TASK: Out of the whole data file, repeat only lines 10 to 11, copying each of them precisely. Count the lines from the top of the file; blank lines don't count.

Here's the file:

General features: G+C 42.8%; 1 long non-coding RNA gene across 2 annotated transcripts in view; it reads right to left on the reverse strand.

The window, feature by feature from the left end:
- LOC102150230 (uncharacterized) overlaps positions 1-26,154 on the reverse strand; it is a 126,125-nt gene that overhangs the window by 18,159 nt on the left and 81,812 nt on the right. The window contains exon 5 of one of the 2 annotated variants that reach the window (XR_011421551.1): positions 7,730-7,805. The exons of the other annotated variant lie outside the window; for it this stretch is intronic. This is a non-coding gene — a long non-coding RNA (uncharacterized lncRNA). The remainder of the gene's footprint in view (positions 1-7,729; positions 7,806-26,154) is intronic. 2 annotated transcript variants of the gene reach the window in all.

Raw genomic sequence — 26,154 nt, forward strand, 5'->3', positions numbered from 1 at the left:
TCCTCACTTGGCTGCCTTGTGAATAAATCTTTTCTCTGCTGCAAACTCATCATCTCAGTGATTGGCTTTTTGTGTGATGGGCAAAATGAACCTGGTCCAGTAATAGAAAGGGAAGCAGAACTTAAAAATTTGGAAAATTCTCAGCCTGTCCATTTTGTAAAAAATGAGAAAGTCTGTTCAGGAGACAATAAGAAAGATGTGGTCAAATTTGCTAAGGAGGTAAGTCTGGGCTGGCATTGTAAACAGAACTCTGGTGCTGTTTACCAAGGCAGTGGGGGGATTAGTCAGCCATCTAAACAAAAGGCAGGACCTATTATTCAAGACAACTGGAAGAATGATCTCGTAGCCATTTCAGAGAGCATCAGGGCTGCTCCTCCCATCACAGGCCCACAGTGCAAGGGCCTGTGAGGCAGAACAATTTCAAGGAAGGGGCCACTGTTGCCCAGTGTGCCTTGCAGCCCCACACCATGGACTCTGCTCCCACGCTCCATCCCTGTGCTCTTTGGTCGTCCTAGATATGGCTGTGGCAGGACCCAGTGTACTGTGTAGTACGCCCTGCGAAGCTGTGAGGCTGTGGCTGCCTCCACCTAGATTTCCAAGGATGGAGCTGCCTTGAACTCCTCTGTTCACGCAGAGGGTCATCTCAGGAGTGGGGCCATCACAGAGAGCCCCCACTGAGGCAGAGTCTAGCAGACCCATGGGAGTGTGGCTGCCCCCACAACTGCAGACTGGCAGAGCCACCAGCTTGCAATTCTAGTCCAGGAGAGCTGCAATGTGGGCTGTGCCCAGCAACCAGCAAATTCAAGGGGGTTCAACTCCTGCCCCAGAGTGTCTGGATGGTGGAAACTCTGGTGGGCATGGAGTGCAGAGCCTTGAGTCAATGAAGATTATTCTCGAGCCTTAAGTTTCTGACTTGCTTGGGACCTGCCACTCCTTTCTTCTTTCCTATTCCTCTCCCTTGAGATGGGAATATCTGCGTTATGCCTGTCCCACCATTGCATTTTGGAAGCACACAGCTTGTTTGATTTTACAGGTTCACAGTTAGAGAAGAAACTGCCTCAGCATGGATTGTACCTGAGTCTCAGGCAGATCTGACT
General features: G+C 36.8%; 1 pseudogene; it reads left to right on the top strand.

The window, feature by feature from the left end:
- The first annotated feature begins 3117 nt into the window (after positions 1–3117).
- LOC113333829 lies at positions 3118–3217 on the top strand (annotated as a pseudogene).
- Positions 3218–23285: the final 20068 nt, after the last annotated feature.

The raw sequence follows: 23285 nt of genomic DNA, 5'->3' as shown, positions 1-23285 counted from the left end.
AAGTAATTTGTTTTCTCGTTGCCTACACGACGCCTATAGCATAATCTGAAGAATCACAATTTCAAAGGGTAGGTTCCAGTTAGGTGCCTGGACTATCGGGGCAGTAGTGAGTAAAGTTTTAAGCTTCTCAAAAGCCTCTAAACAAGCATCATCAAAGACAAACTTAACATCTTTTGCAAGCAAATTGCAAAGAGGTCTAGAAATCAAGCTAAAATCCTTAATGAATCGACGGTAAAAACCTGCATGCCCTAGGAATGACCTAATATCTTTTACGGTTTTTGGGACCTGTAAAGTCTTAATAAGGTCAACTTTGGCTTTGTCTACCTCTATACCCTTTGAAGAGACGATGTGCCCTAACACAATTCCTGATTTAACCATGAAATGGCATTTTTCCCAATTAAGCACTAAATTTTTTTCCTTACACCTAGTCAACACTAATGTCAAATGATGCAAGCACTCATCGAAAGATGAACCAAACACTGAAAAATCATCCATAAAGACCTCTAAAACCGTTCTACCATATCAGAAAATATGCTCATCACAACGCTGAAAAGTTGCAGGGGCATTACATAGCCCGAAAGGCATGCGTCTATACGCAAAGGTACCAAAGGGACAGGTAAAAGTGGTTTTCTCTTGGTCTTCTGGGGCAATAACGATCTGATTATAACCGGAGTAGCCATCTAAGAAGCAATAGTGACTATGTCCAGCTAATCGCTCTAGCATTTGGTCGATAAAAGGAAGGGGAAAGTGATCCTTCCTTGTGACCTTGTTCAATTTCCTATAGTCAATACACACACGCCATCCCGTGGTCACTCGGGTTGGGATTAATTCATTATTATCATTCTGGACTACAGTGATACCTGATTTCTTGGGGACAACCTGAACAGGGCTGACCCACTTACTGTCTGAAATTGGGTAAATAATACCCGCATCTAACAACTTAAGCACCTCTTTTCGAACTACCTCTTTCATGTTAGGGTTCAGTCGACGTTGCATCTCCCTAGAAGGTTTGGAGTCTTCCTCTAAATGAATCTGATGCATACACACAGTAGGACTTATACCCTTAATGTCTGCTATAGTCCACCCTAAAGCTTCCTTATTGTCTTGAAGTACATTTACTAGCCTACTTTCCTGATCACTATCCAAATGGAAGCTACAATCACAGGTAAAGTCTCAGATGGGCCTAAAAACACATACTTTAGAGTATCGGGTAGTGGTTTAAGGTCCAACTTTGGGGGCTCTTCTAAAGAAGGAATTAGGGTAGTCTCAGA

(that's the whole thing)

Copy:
- Positions 3218–23285: the final 20068 nt, after the last annotated feature.

The raw sequence follows: 23285 nt of genomic DNA, 5'->3' as shown, positions 1-23285 counted from the left end.